Many years ago I was in the antique business. There was a popular saying that stated something to the effect that, “You don’t own your antiques. You are merely their temporary caretaker.” It’s an interesting point of view. I believe it was meant to imply that we should take great care of our special possessions so as they may be passed on to others. However there is another meaning in this way of thinking that can be of value when trying to live a happy and tranquil life.
Many of the great philosophers over time have warned against the dangers of desire. Some suggest we should try to eradicate it from our lives. Others believe this isn’t possible but suggest instead that we should find ways to avoid linking it to our happiness. Whatever the case, it is clear that we should be aware of our desires and have a strategy for dealing with them.
It may have been while listening to a recent podcast from “Good Fortune” by Matt Van Natta that I found myself reflecting on the temporary nature of ownership. I took on the view that the things in my life did not really belong to me so much as they were things that I had the good fortune to be able to enjoy for so long as the fates allowed me. It may seem a subtle distinction to some, but I think that this way of thinking aids me in not becoming attached to possessions.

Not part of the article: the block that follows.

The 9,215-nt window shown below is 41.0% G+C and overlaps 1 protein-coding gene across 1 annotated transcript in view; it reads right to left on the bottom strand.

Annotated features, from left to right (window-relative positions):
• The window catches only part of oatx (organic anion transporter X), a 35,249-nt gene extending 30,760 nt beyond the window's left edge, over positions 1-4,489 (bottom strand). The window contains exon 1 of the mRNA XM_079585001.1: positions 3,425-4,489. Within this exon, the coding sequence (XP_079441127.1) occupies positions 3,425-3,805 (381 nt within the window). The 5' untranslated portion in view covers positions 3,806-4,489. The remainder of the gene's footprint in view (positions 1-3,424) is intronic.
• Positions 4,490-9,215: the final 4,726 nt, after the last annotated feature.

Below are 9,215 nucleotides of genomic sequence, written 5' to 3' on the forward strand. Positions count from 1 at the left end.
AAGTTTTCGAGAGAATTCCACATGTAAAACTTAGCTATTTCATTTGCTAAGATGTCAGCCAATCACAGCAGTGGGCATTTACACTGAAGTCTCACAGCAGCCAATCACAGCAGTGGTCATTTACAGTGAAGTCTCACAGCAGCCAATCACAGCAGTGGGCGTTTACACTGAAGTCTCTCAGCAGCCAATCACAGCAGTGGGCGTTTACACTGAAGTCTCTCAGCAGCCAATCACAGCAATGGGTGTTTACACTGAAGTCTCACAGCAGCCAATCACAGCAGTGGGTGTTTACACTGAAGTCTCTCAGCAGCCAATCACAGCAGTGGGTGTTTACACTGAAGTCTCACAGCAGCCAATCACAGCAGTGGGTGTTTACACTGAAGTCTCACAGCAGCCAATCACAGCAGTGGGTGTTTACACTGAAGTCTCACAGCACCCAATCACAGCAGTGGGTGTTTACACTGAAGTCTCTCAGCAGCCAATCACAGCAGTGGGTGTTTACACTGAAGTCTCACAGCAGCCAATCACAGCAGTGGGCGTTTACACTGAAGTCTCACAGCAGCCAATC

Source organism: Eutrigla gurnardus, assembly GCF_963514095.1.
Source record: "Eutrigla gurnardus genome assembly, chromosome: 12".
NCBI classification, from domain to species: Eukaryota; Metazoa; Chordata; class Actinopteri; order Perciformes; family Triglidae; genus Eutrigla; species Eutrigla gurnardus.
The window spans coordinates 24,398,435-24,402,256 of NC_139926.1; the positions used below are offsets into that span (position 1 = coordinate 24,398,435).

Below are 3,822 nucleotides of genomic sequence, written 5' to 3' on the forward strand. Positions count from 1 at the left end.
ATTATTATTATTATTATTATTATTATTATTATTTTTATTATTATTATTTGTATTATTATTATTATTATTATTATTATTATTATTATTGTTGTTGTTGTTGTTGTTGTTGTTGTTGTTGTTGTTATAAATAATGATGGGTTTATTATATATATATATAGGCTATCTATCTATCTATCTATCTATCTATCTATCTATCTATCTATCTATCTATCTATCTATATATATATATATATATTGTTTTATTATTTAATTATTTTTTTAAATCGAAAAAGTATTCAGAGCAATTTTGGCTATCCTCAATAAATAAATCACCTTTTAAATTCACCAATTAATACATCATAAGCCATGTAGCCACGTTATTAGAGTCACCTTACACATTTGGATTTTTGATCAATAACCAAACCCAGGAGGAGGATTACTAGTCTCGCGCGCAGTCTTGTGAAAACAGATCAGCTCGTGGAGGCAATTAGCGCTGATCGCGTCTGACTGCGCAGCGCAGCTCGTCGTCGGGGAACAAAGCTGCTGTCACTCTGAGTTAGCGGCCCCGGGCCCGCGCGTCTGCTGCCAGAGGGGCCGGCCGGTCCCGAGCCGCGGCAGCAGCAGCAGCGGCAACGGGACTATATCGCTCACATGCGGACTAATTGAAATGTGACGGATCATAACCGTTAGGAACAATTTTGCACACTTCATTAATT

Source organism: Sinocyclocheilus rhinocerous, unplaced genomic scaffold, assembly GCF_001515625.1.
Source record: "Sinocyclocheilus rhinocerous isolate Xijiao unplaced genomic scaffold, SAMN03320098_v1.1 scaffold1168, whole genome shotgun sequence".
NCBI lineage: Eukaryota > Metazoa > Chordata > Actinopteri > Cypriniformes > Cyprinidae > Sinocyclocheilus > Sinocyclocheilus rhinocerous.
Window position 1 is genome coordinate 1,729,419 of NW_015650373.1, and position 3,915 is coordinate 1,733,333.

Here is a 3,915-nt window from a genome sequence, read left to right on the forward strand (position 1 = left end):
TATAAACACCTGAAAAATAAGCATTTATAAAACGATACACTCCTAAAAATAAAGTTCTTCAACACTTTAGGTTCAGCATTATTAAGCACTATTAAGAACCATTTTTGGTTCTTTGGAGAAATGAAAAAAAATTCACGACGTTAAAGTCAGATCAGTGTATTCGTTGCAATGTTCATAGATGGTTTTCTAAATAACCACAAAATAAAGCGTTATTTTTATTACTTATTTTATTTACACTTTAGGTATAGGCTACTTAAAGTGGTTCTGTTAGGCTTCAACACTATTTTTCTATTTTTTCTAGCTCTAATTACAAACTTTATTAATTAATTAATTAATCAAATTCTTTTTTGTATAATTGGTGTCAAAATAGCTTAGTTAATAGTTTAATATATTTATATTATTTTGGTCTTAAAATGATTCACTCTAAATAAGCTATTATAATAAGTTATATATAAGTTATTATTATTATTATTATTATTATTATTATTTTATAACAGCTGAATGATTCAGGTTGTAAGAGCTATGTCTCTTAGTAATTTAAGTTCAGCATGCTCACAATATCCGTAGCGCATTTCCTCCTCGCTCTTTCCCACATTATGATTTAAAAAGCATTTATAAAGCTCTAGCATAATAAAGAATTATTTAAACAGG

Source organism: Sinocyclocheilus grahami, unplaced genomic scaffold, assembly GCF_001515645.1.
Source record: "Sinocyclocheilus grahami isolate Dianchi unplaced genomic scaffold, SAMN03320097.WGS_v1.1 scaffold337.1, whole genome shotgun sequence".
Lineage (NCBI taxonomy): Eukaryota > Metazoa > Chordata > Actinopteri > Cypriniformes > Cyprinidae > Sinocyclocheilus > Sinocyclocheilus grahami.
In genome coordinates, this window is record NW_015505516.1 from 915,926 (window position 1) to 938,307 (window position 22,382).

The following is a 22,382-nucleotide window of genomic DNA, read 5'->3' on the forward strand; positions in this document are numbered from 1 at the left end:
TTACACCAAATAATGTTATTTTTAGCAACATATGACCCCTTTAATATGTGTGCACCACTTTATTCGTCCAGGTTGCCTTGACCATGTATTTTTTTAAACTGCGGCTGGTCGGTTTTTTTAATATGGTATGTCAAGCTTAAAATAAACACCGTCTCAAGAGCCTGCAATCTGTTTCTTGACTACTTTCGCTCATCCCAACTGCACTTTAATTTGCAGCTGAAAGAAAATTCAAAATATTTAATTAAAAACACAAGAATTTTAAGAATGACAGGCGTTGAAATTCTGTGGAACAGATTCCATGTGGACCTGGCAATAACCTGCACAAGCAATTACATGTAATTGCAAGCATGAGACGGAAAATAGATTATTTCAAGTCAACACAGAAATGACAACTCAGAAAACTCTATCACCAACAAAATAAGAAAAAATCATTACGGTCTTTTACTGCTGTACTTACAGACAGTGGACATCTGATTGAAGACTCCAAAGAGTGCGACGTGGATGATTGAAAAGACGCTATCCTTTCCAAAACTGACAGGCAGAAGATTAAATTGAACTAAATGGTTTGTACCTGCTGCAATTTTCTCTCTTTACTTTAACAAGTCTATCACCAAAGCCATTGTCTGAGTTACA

The Buddhists are among the many who warm against the dangers of attachment, both to possessions, as well as to ideas and beliefs. Ownership brings with it a strange brew of mental trickery. On Psyblogs article on ownership they draw from the book, “Predictably Irrational” by Dan Ariely in which he discussed the 6 effects ownership has on us. All of them are fascinating, and things I would just as soon avoid. (For anyone interested, another similar list of mental tricks our mind plays on us can be found with a search for cognitive biases.)
So the next time you’re out driving, rather than think about your car as something you own, think of it as something you temporarily have the privilege of benefiting from. Think that it can be gone at anytime, and rather than be unhappy about that, be grateful that you had it to enjoy. Try this will other things you have. It’s a fun experiment. See if it changes your perspective.
And don’t forget to have some fun today.[/vc_column_text][/vc_column][/vc_row]